Land is the only possession the government will literally boot you and yours out of the house for non payment. Miss a year of taxes and just watch the loan shark interest rates applied to the land you own.
I see it auctioned off every year for nonpayment on taxes.
.

Well gosh dangit CB I went and paid my property taxes today. I know it’s the last day but I try to make them wait. If I leave the house out I’m at $10 a head in property taxes. I own or as you say “rent from the state” all the land I run cattle on. I was actually surprised I thought the taxes were more. I should keep up with that stuff better but rather than focus on things I can’t change I choose to focus on things I can change and make better.
While we’re on cost of cattle I’ve got a serious question for you. Several years ago I had a 500 acre lease place about 15 miles from my house. After about 1.5 years I wore the frontend out on my pickup checking cattle on that rough place. It also had several really big creeks so I spent allot of time driving around county roads to check cows. I decided to buy an ATV to keep over there and ended up giving $7,000 for a new one. Just by chance we had a really bad winter that year but I was able to save probably 8-10 calves that would have otherwise died if I hadn’t had the ATV. The way I see it the ATV paid for itself that winter. How would you look at that scenario? I’m still using the ATV not very often but used it today to Dr a couple calves.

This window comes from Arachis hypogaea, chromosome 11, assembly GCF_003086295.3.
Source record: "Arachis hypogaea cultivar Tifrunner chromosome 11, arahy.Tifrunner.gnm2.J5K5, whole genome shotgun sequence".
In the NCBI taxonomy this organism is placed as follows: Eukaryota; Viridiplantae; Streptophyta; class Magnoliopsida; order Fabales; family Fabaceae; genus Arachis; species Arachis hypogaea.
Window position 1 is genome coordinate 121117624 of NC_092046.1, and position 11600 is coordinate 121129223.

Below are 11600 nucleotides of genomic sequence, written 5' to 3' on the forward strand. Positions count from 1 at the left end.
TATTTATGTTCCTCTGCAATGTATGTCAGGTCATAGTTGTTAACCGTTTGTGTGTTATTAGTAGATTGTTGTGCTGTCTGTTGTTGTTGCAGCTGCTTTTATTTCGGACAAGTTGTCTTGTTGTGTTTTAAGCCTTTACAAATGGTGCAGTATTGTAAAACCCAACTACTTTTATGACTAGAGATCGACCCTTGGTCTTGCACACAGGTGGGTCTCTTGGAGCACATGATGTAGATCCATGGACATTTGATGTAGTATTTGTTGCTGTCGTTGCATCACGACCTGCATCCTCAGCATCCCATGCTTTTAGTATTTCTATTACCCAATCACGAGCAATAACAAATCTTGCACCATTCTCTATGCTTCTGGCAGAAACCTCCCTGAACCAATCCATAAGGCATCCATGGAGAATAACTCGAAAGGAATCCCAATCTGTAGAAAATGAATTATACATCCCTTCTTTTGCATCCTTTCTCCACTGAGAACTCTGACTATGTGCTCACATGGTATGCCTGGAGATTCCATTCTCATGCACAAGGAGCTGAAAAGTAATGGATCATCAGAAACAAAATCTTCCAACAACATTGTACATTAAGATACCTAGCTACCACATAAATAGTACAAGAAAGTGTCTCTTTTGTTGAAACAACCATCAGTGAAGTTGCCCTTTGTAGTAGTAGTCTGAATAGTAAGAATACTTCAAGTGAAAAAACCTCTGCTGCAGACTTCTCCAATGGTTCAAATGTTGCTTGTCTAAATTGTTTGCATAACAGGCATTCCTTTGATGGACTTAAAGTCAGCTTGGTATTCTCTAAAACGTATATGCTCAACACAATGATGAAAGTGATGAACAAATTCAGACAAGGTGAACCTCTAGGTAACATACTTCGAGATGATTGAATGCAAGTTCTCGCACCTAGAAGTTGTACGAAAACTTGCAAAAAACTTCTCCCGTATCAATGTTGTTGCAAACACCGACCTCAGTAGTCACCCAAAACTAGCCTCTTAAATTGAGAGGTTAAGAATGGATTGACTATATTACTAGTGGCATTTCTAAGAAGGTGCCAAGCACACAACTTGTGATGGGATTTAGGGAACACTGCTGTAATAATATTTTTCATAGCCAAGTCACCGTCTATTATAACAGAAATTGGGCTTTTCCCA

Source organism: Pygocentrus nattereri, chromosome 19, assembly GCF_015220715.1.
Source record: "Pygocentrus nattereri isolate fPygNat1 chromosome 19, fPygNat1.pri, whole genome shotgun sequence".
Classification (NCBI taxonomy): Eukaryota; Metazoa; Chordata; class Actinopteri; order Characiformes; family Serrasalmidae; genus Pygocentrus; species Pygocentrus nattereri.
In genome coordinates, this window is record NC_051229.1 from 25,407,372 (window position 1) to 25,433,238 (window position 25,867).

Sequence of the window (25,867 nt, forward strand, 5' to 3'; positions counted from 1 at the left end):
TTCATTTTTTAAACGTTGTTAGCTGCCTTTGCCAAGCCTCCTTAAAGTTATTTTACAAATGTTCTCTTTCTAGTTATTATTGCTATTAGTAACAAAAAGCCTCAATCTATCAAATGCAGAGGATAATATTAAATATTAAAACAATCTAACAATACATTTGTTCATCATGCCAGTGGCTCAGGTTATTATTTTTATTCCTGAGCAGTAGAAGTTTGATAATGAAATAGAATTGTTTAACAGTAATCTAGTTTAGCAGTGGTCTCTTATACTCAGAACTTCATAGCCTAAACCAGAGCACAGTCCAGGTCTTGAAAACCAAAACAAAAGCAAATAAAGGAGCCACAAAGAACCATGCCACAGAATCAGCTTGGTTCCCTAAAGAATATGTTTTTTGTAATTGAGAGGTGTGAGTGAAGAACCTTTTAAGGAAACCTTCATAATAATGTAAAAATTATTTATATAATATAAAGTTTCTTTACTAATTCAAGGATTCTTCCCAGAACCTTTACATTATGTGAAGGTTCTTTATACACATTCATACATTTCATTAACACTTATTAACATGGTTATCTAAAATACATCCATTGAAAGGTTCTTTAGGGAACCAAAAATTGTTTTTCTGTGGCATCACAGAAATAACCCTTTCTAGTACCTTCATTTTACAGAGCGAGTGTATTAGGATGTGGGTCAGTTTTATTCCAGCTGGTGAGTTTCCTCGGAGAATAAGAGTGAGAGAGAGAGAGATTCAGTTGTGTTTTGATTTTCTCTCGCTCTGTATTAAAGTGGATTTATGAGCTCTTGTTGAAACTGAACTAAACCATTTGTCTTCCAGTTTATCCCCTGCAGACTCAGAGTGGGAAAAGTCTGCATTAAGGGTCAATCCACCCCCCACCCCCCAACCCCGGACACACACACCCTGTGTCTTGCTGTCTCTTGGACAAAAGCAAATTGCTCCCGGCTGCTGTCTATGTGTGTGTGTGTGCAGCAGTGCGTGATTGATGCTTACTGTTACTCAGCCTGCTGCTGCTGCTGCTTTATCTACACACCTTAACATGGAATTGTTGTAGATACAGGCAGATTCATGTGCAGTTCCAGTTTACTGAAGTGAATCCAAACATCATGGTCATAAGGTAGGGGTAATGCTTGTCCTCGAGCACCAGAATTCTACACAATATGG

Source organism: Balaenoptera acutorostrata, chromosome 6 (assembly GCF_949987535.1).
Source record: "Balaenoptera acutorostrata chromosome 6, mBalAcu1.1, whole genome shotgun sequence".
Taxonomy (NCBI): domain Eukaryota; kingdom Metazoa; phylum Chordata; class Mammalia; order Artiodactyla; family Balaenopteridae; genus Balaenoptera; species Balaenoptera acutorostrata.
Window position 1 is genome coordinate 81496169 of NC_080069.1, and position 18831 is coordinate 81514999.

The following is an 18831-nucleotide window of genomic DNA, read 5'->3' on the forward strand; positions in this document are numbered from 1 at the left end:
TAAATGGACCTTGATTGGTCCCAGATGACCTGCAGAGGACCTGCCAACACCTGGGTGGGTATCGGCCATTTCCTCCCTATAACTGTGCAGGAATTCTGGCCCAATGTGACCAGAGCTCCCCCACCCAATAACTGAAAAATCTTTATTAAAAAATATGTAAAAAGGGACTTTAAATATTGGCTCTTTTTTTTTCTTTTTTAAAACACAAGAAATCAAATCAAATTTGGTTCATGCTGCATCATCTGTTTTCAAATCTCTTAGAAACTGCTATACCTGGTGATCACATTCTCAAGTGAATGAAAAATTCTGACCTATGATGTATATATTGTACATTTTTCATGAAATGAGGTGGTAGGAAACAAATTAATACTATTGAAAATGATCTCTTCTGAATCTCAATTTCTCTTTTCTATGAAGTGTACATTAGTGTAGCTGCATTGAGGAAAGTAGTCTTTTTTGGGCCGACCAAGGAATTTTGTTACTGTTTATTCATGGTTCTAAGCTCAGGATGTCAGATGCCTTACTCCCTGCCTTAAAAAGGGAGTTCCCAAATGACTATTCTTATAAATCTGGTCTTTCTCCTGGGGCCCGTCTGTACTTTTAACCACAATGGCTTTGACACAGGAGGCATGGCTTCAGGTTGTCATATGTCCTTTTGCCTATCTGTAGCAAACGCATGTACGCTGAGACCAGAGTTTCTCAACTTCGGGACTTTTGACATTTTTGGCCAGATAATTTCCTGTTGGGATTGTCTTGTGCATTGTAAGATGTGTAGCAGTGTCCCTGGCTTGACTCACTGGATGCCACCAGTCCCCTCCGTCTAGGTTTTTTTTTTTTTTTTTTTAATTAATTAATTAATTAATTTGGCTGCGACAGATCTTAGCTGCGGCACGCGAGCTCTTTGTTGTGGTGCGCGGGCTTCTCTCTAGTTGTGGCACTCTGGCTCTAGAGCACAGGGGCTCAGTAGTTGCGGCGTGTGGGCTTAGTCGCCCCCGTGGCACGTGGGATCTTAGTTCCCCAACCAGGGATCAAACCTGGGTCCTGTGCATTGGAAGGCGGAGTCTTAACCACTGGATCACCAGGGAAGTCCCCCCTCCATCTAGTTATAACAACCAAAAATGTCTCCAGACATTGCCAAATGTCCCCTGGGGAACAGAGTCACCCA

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Re: Annual Cost per Cow

Post by Caustic Burno » Thu Jan 31, 2019 5:56 pm

Mine is higher closer to 30 dollars a head. I downsized by 70% in the 11 drought. I was already heading in that direction due to health issues. The drought just sped up the process.
Other inputs were greatly reduced hay,fertilizer, supplement feed along with maintenance cost.
Selling out the hay equipment as well a tractor reduced a lot of time and money.
I had went past the sweet spot years ago, my profit margins would have been better operating at 60% stocking rate.
Running at 60% I could stand the weather extremes much better.
I had always kept a years worth of hay in reserve that wasn’t enough in 11.
I had to look at the destruction of the pasture and future health .
I am a grass farmer converting it to cash with a bovine.
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Re: Annual Cost per Cow

Post by Lucky » Thu Jan 31, 2019 6:52 pm

I’m with you on the droughts. ‘11 was bad but I scraped by and actually was able to salvage the season with a calf crop off a group of cows that I just decided to let survive on what they could find. This past summer put me to the test though. It’s going to take years to recover. Both grass and $$ wise. Oh well it’s what we do I guess just take the good with the bad.

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Re: Annual Cost per Cow

Post by Caustic Burno » Thu Jan 31, 2019 7:03 pm

Brookhill Angus wrote:
Thu Jan 31, 2019 4:42 pm
Blackstone, a major private equity fund owns property around the U.S. far and wide, purchased in foreclosure. The people who lost their properties are now the same ones renting them back. Sheer insanity for the renter, sheer genius for Blackstone.